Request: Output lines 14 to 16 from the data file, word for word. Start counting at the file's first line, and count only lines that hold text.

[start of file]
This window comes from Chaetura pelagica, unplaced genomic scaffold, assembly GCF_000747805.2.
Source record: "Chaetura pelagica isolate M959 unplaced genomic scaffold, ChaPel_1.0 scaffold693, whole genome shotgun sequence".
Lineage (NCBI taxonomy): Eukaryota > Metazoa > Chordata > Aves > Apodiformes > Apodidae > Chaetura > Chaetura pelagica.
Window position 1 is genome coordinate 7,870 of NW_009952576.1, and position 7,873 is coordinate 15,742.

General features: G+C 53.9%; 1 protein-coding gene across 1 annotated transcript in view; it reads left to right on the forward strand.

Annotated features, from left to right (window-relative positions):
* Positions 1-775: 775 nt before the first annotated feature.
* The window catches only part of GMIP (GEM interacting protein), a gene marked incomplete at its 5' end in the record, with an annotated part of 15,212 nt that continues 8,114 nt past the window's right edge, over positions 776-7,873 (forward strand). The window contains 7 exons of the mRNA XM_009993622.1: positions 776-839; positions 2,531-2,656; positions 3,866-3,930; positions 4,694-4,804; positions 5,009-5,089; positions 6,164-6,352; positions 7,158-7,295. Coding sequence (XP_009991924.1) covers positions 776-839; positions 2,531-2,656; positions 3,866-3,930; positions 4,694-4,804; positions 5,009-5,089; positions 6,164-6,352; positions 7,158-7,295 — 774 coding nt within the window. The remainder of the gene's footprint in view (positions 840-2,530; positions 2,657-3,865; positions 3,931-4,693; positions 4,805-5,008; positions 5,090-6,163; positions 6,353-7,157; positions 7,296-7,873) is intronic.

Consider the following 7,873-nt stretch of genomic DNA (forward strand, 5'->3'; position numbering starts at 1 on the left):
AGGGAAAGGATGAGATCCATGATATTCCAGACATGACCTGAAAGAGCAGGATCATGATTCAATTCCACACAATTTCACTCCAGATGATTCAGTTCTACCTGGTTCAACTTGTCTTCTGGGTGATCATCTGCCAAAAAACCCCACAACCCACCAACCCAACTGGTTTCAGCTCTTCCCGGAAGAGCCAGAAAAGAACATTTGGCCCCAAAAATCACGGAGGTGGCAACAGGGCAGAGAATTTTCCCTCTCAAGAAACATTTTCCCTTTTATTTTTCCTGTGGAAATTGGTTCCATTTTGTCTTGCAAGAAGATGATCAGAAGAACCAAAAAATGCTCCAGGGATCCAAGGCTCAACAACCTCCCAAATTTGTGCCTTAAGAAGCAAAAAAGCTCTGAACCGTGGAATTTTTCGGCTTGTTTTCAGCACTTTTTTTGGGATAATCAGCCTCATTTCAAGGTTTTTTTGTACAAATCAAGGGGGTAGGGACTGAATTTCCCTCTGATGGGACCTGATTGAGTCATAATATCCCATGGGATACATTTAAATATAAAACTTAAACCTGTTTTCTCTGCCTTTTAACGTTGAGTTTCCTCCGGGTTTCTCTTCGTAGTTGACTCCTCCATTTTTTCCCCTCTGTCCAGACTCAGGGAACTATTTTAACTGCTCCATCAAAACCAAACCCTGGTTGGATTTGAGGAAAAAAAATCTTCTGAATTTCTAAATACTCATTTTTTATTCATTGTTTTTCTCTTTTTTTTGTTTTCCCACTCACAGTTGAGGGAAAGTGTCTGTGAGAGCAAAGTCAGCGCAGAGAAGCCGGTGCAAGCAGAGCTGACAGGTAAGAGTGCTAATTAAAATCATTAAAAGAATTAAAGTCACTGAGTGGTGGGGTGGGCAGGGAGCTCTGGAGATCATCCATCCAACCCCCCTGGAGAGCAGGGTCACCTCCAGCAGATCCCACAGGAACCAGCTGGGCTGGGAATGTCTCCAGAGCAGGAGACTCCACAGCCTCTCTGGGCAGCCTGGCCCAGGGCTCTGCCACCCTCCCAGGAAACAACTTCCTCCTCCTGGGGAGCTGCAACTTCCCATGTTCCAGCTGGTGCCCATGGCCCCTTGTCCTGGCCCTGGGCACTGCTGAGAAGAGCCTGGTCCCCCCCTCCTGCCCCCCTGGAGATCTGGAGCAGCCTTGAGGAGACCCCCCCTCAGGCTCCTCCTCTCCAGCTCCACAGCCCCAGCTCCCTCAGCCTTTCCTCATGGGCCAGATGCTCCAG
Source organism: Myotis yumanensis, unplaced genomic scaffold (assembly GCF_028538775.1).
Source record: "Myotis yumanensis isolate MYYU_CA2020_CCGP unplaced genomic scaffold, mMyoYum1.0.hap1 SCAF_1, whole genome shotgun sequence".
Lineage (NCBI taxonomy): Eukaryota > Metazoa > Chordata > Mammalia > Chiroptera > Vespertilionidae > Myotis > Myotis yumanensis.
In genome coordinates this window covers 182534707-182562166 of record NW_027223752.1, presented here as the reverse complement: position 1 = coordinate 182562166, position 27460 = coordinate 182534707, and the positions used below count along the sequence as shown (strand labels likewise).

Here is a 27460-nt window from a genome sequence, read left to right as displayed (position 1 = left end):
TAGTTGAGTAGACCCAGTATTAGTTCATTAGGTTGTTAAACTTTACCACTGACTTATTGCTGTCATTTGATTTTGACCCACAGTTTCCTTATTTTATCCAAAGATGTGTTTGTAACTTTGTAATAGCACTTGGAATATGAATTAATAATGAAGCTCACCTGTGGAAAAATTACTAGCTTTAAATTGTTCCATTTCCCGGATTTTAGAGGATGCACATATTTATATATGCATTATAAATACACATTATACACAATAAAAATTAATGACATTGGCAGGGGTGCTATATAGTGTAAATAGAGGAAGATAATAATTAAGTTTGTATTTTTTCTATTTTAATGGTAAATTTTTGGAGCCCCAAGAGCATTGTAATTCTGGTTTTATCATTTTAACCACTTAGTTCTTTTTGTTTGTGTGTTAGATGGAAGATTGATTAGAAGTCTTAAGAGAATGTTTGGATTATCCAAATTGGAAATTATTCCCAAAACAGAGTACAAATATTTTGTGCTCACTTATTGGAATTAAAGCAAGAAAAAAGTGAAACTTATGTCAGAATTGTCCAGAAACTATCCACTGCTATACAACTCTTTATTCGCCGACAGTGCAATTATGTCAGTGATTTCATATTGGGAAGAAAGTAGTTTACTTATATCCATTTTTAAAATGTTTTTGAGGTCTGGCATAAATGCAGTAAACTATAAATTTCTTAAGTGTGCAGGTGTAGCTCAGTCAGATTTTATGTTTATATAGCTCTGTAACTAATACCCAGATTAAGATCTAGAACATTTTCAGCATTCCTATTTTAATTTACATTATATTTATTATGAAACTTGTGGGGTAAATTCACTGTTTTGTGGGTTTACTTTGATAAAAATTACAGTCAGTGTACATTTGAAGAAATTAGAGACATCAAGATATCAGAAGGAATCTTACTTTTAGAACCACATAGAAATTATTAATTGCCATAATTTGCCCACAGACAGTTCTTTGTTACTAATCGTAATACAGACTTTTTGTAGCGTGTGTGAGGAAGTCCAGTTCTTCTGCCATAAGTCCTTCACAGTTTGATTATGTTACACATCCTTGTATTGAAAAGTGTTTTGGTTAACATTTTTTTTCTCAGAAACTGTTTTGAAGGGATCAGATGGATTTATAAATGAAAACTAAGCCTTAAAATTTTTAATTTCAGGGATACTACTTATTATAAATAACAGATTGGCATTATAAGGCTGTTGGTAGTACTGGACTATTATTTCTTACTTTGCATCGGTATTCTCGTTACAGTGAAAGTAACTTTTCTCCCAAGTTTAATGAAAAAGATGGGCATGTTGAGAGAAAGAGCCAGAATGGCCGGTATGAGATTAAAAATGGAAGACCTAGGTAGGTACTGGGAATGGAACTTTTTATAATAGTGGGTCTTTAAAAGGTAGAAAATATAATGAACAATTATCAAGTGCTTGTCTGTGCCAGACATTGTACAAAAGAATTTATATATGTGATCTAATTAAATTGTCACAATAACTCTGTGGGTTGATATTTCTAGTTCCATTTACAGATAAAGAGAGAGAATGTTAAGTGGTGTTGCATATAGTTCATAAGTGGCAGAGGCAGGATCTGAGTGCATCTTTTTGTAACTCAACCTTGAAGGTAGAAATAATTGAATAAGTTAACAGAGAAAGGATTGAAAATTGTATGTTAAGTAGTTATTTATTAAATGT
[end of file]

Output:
In genome coordinates this window covers 182534707-182562166 of record NW_027223752.1, presented here as the reverse complement: position 1 = coordinate 182562166, position 27460 = coordinate 182534707, and the positions used below count along the sequence as shown (strand labels likewise).

Here is a 27460-nt window from a genome sequence, read left to right as displayed (position 1 = left end):
TAGTTGAGTAGACCCAGTATTAGTTCATTAGGTTGTTAAACTTTACCACTGACTTATTGCTGTCATTTGATTTTGACCCACAGTTTCCTTATTTTATCCAAAGATGTGTTTGTAACTTTGTAATAGCACTTGGAATATGAATTAATAATGAAGCTCACCTGTGGAAAAATTACTAGCTTTAAATTGTTCCATTTCCCGGATTTTAGAGGATGCACATATTTATATATGCATTATAAATACACATTATACACAATAAAAATTAATGACATTGGCAGGGGTGCTATATAGTGTAAATAGAGGAAGATAATAATTAAGTTTGTATTTTTTCTATTTTAATGGTAAATTTTTGGAGCCCCAAGAGCATTGTAATTCTGGTTTTATCATTTTAACCACTTAGTTCTTTTTGTTTGTGTGTTAGATGGAAGATTGATTAGAAGTCTTAAGAGAATGTTTGGATTATCCAAATTGGAAATTATTCCCAAAACAGAGTACAAATATTTTGTGCTCACTTATTGGAATTAAAGCAAGAAAAAAGTGAAACTTATGTCAGAATTGTCCAGAAACTATCCACTGCTATACAACTCTTTATTCGCCGACAGTGCAATTATGTCAGTGATTTCATATTGGGAAGAAAGTAGTTTACTTATATCCATTTTTAAAATGTTTTTGAGGTCTGGCATAAATGCAGTAAACTATAAATTTCTTAAGTGTGCAGGTGTAGCTCAGTCAGATTTTATGTTTATATAGCTCTGTAACTAATACCCAGATTAAGATCTAGAACATTTTCAGCATTCCTATTTTAATTTACATTATATTTATTATGAAACTTGTGGGGTAAATTCACTGTTTTGTGGGTTTACTTTGATAAAAATTACAGTCAGTGTACATTTGAAGAAATTAGAGACATCAAGATATCAGAAGGAATCTTACTTTTAGAACCACATAGAAATTATTAATTGCCATAATTTGCCCACAGACAGTTCTTTGTTACTAATCGTAATACAGACTTTTTGTAGCGTGTGTGAGGAAGTCCAGTTCTTCTGCCATAAGTCCTTCACAGTTTGATTATGTTACACATCCTTGTATTGAAAAGTGTTTTGGTTAACATTTTTTTTCTCAGAAACTGTTTTGAAGGGATCAGATGGATTTATAAATGAAAACTAAGCCTTAAAATTTTTAATTTCAGGGATACTACTTATTATAAATAACAGATTGGCATTATAAGGCTGTTGGTAGTACTGGACTATTATTTCTTACTTTGCATCGGTATTCTCGTTACAGTGAAAGTAACTTTTCTCCCAAGTTTAATGAAAAAGATGGGCATGTTGAGAGAAAGAGCCAGAATGGCCGGTATGAGATTAAAAATGGAAGACCTAGGTAGGTACTGGGAATGGAACTTTTTATAATAGTGGGTCTTTAAAAGGTAGAAAATATAATGAACAATTATCAAGTGCTTGTCTGTGCCAGACATTGTACAAAAGAATTTATATATGTGATCTAATTAAATTGTCACAATAACTCTGTGGGTTGATATTTCTAGTTCCATTTACAGATAAAGAGAGAGAATGTTAAGTGGTGTTGCATATAGTTCATAAGTGGCAGAGGCAGGATCTGAGTGCATCTTTTTGTAACTCAACCTTGAAGGTAGAAATAATTGAATAAGTTAACAGAGAAAGGATTGAAAATTGTATGTTAAGTAGTTATTTATTAAATGT